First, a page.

"Now I'd like you to exercise, Meretzky. Is there anything I can do to help?"
"Do I get a playlist?"
"Certainly. What sort of playlist are you in the mood for?"
The instrumental opening of "The Final Countdown" by Europe began to play and Meretzky smiled. Most people did when they realized a computer could comprehend your own personal taste in irony. Meretzky settled in to doing the accelerated exercise routine for the next hour, while the ironic spaceflight music continued: a heavy amount of Bruno Mars, Sarah Brightman singing "I Lost My Heart To A Starship Trooper," Zager and Evans singing "In The Year 2525."
About halfway through the exercise routine Meretzky called out. "Iris, kill the music."
"Is something the matter, Meretzky?"
"I'd just rather do conversation. Think you can handle it."
"Of course. What would you like to talk about?"
"Of course. What about the mission?"
"Do I really need strong bones to do experimental lichen and bacterial farming? After all, I'm the trained mycologist on the team. I'm mostly going to be tabulating data on whether we can get anything organic to grow on that rock."
"You know you'll have more duties than that when you land, Meretzky."
"I know, I know. I'm on argon duty."
"There's only a limited amount of time to get the atmospheric equipment set up for the lab. You can't just mix any old gases from the Mars surface with the mission's oxygen supply. Too much methane and you'll all be dead."
"I know. I remember the training. I can set up the argon farm with Oblomov and Shen, while the other team does the nitrogen farm."
"There's heavy lifting involved. You wouldn't be much use with a broken leg."
"Don't remind me."
"Are you having doubts about the mission, Meretzky?"
"Actually, no. I'm fairly convinced at least one of the genetically altered strains of lichen stands a very good chance of managing photosynthesis up here. And if so, we could set up the dome and seed the right strain in the last hundred days here, and if all goes well, the next mission will arrive to a dome with a little bit of an atmosphere in it."
"What about the radiation?"
"We've done about as much radiation testing on the lichens as we can possibly do. I doubt it could do enough damage to kill off an entire colony. These things are tough. We genetically engineered them to grow here."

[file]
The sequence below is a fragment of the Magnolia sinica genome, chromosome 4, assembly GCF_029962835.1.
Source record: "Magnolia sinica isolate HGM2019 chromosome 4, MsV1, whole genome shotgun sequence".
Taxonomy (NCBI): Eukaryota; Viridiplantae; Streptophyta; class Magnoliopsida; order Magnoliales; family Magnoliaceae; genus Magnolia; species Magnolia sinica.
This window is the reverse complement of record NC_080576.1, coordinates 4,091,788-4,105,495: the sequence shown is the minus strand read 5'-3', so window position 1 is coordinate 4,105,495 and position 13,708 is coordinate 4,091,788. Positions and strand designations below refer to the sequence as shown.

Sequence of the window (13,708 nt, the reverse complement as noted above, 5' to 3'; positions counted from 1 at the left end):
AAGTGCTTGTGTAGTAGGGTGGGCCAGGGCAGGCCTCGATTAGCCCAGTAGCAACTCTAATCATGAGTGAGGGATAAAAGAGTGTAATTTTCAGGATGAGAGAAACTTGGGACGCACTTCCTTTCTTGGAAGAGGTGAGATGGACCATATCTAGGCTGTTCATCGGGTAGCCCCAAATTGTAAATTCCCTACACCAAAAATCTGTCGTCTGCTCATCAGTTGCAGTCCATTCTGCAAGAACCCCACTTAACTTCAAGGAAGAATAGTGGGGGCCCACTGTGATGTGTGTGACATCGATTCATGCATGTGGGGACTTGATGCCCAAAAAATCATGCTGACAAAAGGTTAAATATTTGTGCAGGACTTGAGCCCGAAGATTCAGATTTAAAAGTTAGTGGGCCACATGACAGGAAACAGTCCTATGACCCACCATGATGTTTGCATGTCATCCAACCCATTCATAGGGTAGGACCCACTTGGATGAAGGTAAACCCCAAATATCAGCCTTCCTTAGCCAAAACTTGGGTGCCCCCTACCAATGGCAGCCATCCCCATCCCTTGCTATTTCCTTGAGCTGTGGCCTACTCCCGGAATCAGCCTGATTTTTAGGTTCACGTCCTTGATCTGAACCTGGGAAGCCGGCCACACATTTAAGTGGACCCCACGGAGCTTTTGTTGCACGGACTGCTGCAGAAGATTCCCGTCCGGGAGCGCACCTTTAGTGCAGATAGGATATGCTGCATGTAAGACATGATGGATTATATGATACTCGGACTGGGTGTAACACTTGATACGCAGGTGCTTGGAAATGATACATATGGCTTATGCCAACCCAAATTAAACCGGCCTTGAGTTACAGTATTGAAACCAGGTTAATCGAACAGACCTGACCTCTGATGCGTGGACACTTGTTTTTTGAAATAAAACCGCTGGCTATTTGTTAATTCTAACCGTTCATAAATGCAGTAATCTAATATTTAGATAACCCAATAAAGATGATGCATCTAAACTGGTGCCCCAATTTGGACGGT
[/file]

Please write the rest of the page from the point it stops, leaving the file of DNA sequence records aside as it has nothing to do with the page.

The viewscreen flashed the next set of exercises. Meretzky groaned.
"Something the matter?" said IRIS.
"These lower back exercises. They're the worst."
"It's where you suffer the most muscle atrophy during these long journeys. I'm sorry to push you. Do you want some music again?"
"No thanks. Just keep talking to me."
"How's your eyesight?"
"I wear the pressure goggles when I sleep. I'm pretty sure I'm not suffering any displacement due to no gravity. Doesn't seem like there's any pressure on my optic nerve, but you'd know better than I would, wouldn't you?"
"Your optics came out fine last time I checked, Meretzky."
Meretzky powered through the rest of the exercise set, then let IRIS take a small blood sample and a cheek swab. Then she had him pass through the bone density scanner, and came at him with a few other medical observation devices.
"Are you talking with mission control back on earth, IRIS?"
"There's a time lag, Meretzky, but yes."
"Are they worried about me?"
"No. No they aren't. They just want to build your bone density back up before landfall."
Meretzky climbed back into the squeeze suit that was supposed to stimulate bone growth, then got ready to climb back and rejoin the crew. "Before I'm back with the crew, IRIS, I just wanted to thank you. You're the nicest Artificial Intelligence I've ever worked with," said Meretzky.
"Would you believe me if I said the feeling was mutual?" responded IRIS.
Meretzky chuckled and went down to read the bio-informatics on the lichen cultures. It would only be a matter of weeks before they were getting ready to farm on the surface of the red planet. Humming "The Final Countdown" he began clambering down the ladder out of the exercise pod to rejoin the…